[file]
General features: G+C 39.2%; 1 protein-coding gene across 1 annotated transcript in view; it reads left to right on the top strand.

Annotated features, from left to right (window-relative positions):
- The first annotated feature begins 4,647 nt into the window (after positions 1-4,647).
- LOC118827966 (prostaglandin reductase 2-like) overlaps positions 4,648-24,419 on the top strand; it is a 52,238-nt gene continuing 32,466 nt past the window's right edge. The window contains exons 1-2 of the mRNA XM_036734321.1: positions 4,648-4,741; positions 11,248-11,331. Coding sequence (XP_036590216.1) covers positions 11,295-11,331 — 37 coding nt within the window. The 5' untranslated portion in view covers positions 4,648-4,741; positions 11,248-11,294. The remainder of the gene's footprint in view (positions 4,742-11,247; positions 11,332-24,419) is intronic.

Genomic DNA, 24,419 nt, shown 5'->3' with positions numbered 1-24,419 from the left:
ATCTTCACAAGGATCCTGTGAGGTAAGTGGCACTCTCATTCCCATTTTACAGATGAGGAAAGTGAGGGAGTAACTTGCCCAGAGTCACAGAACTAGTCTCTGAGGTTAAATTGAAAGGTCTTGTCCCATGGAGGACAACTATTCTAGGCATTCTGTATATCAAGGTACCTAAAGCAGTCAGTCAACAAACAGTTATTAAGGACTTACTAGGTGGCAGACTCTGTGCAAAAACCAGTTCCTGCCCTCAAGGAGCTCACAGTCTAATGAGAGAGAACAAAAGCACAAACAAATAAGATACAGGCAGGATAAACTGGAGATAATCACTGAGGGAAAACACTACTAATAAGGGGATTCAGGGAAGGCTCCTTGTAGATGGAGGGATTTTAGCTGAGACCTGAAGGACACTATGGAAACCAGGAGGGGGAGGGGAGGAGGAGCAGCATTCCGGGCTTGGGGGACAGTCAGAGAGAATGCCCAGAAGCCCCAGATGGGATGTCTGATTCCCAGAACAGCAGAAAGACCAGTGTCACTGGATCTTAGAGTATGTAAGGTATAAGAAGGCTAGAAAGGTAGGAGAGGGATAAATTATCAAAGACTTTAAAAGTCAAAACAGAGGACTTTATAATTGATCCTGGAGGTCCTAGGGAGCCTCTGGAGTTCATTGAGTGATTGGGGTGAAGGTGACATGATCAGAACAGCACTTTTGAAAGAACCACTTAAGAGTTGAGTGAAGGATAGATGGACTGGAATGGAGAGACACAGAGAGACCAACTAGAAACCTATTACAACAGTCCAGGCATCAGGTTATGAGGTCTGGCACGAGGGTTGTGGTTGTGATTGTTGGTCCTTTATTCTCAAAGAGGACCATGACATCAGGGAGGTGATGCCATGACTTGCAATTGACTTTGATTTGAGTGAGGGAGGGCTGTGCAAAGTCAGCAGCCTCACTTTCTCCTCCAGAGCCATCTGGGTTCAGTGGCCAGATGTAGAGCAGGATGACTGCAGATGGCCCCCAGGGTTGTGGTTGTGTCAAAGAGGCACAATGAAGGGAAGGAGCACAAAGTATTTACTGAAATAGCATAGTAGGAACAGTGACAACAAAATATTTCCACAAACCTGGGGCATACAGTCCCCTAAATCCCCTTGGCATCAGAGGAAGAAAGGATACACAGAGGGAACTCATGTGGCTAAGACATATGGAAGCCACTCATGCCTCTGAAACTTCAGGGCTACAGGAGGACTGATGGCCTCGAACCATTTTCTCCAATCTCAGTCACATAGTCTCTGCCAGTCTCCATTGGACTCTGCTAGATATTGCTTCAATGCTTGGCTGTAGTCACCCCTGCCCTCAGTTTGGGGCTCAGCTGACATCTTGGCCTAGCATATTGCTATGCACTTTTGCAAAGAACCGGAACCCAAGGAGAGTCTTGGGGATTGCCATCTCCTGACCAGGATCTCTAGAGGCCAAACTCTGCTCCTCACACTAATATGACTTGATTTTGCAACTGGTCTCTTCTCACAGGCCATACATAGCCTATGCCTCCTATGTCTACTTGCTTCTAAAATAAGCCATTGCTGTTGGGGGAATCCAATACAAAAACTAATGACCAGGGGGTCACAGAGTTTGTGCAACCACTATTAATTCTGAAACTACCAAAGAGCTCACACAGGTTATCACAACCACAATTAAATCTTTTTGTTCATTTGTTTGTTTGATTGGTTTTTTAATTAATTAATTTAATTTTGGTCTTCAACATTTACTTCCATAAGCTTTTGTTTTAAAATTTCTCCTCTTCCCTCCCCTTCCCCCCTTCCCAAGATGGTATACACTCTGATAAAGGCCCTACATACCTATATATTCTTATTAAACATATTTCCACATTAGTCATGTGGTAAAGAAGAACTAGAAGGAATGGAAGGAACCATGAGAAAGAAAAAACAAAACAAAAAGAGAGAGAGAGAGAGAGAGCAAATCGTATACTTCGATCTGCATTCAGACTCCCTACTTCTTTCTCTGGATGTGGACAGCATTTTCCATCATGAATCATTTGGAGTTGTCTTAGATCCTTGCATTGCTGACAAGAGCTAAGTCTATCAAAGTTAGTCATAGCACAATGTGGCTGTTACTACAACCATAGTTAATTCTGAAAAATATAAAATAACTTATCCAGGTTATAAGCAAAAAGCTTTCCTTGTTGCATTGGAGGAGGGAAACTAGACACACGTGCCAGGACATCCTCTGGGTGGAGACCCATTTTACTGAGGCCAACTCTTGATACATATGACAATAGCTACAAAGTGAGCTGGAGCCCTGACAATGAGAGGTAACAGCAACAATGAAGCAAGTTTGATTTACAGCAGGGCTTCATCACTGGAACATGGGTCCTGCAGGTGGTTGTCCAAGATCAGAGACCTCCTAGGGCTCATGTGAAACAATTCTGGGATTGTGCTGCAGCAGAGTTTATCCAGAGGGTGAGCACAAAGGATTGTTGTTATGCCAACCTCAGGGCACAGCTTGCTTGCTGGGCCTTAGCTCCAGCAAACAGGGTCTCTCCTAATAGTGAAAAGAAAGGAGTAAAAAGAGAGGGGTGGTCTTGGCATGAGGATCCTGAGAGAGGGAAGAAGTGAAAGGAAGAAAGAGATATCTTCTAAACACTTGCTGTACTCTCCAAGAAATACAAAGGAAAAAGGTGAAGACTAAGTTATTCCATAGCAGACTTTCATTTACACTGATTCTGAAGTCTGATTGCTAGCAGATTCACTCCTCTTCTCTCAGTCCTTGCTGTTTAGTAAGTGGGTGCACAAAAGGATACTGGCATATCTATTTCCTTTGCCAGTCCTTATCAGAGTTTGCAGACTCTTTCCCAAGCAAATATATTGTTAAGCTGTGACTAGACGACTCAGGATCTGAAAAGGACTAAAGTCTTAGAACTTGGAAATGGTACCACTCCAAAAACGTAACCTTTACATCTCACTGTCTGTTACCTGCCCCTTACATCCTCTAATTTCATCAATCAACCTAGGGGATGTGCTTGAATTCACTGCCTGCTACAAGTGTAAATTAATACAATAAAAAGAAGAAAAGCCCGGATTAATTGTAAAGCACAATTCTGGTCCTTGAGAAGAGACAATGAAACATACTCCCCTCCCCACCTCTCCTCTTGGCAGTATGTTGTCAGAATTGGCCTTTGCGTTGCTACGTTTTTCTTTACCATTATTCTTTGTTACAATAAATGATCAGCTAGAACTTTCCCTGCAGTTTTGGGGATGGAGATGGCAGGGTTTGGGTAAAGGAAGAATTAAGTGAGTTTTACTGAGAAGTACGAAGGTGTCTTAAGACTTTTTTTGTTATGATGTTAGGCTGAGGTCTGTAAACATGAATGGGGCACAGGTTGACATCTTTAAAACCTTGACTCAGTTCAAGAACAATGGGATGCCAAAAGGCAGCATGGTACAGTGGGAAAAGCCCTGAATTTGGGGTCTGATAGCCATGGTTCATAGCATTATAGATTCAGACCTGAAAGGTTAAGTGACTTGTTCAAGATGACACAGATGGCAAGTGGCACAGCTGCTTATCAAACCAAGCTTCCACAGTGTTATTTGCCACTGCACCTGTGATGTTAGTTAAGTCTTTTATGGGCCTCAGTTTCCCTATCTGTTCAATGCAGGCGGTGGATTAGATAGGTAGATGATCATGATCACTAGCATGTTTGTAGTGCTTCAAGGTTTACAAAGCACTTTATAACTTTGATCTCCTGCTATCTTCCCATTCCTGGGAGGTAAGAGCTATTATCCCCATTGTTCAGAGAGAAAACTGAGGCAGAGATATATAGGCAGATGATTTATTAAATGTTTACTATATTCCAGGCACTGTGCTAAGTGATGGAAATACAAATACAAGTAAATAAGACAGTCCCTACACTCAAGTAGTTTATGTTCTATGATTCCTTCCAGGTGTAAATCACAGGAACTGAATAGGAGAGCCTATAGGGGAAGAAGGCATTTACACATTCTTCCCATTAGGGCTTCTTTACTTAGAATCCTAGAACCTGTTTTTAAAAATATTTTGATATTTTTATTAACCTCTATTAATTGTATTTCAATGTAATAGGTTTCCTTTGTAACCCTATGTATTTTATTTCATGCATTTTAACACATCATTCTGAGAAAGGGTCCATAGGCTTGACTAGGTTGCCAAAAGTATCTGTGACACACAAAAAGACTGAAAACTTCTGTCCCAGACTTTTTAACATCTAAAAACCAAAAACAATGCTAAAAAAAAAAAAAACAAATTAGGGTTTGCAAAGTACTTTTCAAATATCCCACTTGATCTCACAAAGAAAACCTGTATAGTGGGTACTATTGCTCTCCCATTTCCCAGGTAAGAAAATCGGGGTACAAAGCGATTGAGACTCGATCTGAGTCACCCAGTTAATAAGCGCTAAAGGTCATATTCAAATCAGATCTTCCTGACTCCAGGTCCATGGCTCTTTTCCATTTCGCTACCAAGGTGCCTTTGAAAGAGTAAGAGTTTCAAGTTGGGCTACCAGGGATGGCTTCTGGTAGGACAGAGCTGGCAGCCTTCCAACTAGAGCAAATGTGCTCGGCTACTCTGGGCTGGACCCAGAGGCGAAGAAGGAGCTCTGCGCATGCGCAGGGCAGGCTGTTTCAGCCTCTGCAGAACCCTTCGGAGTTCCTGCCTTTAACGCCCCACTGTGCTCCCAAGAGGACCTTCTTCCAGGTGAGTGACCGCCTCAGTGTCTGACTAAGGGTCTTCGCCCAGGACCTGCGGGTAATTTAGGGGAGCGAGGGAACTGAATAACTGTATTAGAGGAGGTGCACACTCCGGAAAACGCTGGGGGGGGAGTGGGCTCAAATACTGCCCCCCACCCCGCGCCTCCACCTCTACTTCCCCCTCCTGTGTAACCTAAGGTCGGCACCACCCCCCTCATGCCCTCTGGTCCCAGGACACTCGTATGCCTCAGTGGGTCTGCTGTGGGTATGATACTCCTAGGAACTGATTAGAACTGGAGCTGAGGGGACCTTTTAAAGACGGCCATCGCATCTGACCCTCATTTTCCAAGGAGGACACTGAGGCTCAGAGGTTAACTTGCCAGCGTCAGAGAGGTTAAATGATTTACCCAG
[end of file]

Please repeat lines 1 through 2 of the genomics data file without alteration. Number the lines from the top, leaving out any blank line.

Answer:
General features: G+C 39.2%; 1 protein-coding gene across 1 annotated transcript in view; it reads left to right on the top strand.

Annotated features, from left to right (window-relative positions):